Athlete’s Foot (Which sports see it the most?)

Athlete’s foot, known as tinea pedis, is one of the most common fungal infections affecting the feet. It is prevalent among athletes and non-athletes alike, but due to the nature of sports, it can be particularly troublesome for those involved in athletic activities. This blog explores athlete’s foot, its causes, symptoms, diagnosis, and treatment, with a special focus on sports settings and tips to prevent this condition.

What is Athlete’s Foot?

Athlete’s foot is a fungal infection caused by dermatophytes, a group of fungi that thrive in warm, moist environments. The infection typically affects the skin between the toes but can spread to the soles, sides of the feet, and even toenails. The fungi responsible for this infection include various species, most commonly Trichophyton rubrum and Trichophyton mentagrophytes.

Common Symptoms

The hallmark symptoms of athlete’s foot include intense itching, redness, and peeling skin. As the condition worsens, it can lead to blistering, cracking, and, in severe cases, pain and discomfort. Athlete’s foot can also cause a burning sensation, particularly when wearing shoes or socks for extended periods. These symptoms can be uncomfortable and, if left untreated, can lead to secondary bacterial infections.

Athlete holding bare feet.

Causes and Risk Factors

Athlete’s foot spreads through direct contact with contaminated surfaces or individuals. This means that environments like locker rooms, communal showers, and pool decks are common places where the infection can spread. The following are some of the primary risk factors that increase the likelihood of contracting athlete’s foot:

  • Warm and Moist Environments: Fungi thrive in warm, humid conditions. Environments where athletes sweat or where moisture accumulates, such as shoes and socks, are prime areas for fungal growth.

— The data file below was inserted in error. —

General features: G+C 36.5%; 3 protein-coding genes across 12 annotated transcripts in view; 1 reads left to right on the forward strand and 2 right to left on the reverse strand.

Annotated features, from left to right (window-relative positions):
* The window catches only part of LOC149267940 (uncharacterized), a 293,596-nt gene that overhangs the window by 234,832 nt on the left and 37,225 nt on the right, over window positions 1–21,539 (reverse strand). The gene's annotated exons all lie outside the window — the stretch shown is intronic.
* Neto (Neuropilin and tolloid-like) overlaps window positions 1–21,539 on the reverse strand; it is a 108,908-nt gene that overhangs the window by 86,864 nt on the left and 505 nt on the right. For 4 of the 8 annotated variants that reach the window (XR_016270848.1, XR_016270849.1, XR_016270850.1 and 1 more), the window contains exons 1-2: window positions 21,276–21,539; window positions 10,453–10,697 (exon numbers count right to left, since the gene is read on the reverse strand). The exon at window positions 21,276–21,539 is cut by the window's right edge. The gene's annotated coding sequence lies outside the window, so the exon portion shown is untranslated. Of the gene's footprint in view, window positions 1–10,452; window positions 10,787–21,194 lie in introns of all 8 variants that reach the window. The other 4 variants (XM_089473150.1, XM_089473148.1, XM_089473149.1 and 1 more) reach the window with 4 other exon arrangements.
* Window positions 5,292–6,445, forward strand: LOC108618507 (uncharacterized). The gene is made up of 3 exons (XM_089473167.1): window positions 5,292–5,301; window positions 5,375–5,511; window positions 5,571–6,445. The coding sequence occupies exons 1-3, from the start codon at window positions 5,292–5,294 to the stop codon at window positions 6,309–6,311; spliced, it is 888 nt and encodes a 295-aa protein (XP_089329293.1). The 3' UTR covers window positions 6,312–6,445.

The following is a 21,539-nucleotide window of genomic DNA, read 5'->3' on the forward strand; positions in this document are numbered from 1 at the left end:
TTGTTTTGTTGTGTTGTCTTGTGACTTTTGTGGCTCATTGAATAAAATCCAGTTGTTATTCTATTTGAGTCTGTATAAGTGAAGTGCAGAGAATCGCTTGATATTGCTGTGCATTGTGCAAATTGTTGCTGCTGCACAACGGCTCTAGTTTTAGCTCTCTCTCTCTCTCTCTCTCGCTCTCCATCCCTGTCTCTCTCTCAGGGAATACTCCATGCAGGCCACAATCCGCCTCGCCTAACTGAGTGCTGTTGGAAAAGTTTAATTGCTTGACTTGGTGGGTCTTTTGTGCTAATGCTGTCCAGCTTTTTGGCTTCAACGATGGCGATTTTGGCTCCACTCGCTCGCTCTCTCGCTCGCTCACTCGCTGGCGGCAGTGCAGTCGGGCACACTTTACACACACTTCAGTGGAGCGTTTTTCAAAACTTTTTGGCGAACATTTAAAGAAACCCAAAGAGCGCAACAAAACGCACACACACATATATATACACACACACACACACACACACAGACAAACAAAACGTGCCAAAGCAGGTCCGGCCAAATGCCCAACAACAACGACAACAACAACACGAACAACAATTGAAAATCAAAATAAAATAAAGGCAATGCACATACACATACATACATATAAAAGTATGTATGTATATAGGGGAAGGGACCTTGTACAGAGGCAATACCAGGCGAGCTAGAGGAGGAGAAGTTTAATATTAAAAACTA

• Sharing Personal Items: Sharing footwear, socks, or towels can spread the infection. Athletes should avoid sharing these items to prevent the spread of fungi.
  • Compromised Immune System: A weakened immune system can make individuals more susceptible to infections, including athlete’s foot.
  • Excessive Sweating: Hyperhidrosis, or excessive sweating, can create a moist environment that encourages fungal growth. This condition is particularly common among athletes who engage in intense physical activity.

Prevalence of Athlete’s Foot in Sports

Athlete’s foot is prevalent in various sports, primarily because athletes often share communal facilities and wear footwear for extended periods. Here are some of the sports where athlete’s foot is commonly seen:


Soccer players are at high risk of athlete’s foot due to several factors. Cleats are typically worn for long periods during practice and games, creating a warm and moist environment that encourages fungal growth. Additionally, communal showers and locker rooms increase the risk of spreading the infection. Soccer players may experience symptoms like itching, redness, and peeling skin, which can affect their performance on the field.


Basketball players face similar risks due to the extended periods of wearing sneakers and high levels of sweating during games and practices. Close contact with other players and shared facilities can lead to the spread of athlete’s foot. If not treated promptly, the infection can affect a player’s ability to move comfortably on the court, impacting their performance.